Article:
Car Accessories Worth Considering Before a Long Road Trip
With the summer holidays fast approaching, you might well be already planning your family’s next UK or European road trip. You could be driving to the Scottish Highlands or to the French Riviera — it makes no difference — there are key accessories that you should keep in the car to make the road trip easier, and even safer.
The possible list of accessories could go on seemingly forever, but we’ve put together a list of high-priority car accessories that we feel are the most worth considering when you’re planning any long road trip.
1. A Smartphone Cradle/Mount
A lot of modern cars have navigation systems built into their infotainment function. You can also access these functions by connecting your smartphone to the infotainment system via Apple CarPlay or Android Auto. However, running navigation through the infotainment screen still means the directions are a bit far from your regular eye line.
A smartphone cradle or other mount that you can put right on your dashboard is the safest way to give yourself navigation function. Once mounted, the screen is closer to your eye line, thus you don’t have to look away from the road for very long at all to confirm where you’re going. This is an ideal solution for older cars that have either no infotainment screen, or a screen placed lower down in the centre stack.
2. Power Banks
A power bank is like a portable battery that you can use to charge up your devices when no regular plug-in source is available. We say power banks, plural, because nowadays just about every passenger is bound to have at least one electronic device that they’re travelling with: smartphone, tablet, laptop, gaming device, and more.
Cars have limited USB points, so having some spare power banks on hand just in case will be very useful. Keeping one ready for emergencies is also a good idea.
3. Roof Cargo Box
Instead of filling up your boot, floor and seat pockets with all your holiday gear, why not keep the interior space clean and clear by using a roof cargo box? If your car is suitable for installation, such a box can see anything you don’t need in the car with you placed on the roof out of the way. This frees up more cargo space for essentials, or at least leaves more space inside, making it more comfortable and less claustrophobic.
4. USB Adapter (for older cars)
Most new cars come with at least 2 USB ports in them, but older cars might not. If you don’t have a USB point, but you do have a power socket, then you’re in luck. You can purchase special USB adapters which you can plug right into the power socket, providing you with 2 functioning USB ports. It’s small, affordable, and requires zero technical knowledge to install. It’s plug and play, and helps bring your car forward to the 21st century.
5. Rear Seat Organisers
Kids often like to take a lot of things with them into the car to help them stay distracted for the long journey ahead. That can mean a great deal of clutter accumulating on the back seat. One way to combat this problem is with a rear seat organiser. These hang off the head rests of the driver and front passenger’s seats, and provide multiple pockets and storage areas, with some even offering tray tables on which kids can put their tablet or other items.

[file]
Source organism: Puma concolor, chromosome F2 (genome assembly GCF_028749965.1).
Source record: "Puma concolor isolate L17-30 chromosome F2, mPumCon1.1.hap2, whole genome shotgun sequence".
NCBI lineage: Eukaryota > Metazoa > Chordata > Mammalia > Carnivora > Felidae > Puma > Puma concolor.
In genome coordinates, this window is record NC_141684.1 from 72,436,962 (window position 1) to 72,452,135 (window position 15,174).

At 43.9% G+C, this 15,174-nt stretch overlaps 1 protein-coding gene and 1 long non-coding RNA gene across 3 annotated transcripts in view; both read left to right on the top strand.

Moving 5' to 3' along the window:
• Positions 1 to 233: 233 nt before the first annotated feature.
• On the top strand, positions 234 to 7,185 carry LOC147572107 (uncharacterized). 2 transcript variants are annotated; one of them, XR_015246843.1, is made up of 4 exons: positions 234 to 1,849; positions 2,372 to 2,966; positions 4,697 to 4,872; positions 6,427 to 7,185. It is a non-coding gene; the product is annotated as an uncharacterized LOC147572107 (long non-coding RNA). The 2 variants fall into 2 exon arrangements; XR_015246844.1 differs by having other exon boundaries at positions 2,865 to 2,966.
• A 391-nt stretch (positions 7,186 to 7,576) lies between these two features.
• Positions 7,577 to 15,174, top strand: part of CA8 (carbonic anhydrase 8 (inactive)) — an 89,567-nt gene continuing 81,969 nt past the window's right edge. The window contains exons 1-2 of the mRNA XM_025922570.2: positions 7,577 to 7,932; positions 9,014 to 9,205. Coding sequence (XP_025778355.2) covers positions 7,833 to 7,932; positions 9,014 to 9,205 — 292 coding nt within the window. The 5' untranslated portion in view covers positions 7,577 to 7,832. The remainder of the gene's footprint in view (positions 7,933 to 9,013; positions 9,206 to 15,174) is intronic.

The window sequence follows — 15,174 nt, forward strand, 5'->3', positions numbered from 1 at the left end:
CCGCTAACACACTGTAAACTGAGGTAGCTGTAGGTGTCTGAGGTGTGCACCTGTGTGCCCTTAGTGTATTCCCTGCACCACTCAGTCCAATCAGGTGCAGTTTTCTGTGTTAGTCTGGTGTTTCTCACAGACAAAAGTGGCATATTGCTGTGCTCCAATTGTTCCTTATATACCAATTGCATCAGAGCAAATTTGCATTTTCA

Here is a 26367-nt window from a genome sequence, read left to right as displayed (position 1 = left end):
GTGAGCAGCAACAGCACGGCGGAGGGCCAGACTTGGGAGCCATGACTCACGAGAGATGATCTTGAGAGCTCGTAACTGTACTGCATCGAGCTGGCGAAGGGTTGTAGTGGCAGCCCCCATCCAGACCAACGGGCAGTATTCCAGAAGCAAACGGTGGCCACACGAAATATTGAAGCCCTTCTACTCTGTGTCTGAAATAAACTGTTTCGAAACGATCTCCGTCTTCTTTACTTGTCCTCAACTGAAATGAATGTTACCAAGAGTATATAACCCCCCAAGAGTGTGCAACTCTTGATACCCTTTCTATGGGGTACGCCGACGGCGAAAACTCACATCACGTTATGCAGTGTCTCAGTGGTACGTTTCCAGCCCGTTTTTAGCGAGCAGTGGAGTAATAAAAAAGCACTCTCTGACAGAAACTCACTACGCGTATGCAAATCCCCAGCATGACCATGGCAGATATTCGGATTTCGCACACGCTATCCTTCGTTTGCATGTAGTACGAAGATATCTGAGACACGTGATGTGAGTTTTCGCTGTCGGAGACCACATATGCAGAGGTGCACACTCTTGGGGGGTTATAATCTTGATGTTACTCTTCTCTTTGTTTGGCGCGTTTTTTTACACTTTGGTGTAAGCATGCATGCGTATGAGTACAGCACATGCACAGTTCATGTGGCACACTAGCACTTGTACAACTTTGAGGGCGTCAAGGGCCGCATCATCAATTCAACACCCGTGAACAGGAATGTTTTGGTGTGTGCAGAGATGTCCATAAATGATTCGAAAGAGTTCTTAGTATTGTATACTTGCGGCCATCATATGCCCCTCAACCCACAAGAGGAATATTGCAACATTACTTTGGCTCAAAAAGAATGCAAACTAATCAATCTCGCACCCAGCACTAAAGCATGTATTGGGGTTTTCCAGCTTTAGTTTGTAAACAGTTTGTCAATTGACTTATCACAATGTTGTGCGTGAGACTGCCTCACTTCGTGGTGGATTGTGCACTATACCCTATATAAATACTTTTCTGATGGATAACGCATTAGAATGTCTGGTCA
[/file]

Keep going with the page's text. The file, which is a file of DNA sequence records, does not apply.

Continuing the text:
One of these for each of your rear passengers will help keep all your kids’ belongings in good order, and probably prevent unwanted accidents like things being dropped on the floor and the trodden on!
6. Travel Pillows
Getting to sleep on a long car journey is hard enough, but that feeling when you do get a couple of hours sleep only to wake with neck pain makes the entire thing even more unpleasant. Travel pillows are simple accessories that will allow your passengers to rest their head and neck comfortably while they sleep in the car. It can lead to longer, more peaceful and healthy sleep, something that is especially useful when you have young kids who will otherwise get cranky.
A long road trip invariably means travelling to unfamiliar places. When you’re driving on roads with which you are unfamiliar, your chances of something going wrong are increased somewhat. To protect yourself against liabilities, it can be a good idea to have a dashcam installed to monitor in front of you as you navigate your way around.
Those who live in villages and small towns may also be unaware of the types of scams that can occur in larger conurbations where people try to make it look as though you have hit them with your car in order to claim compensation. A dashcam will help you sort out any such problems.
8. First-Aid Kit
The First-Aid kit is one of those things that you definitely want to have handy in the car but that you also hopefully won’t need at any point. Ensure your health kit has bandages, plasters, antiseptic, gauze pads, safety pins, a sam splint and a tourniquet. You should also keep any medications that you or your family might need somewhere close at hand and within easy reach.
9. Tyre Repair Kit
Another emergency accessory to keep in your car is a tyre repair kit. These are now quite ubiquitous and come with most new cars in lieu of a spare tyre. However, if you’ve used yours or you can find a better one that’s easier to use, then load it up into the boot. These kits allow you to repair a tyre well enough to keep driving on it even when punctured, which means you can get to a garage safely and have the tyre replaced.
10. Steering Wheel Tray
Finally, something else for the driver. A steering wheel tray allows the driver to hang a tray table from the steering wheel, creating a handy surface on which to eat and drink while they are stopped and taking a break. Making your own food and eating in the car is far cheaper than eating at service stations, of course, but it can get messy if you eat in the car, getting crumbs everywhere and having nowhere to put things. A steering wheel tray will help solve that.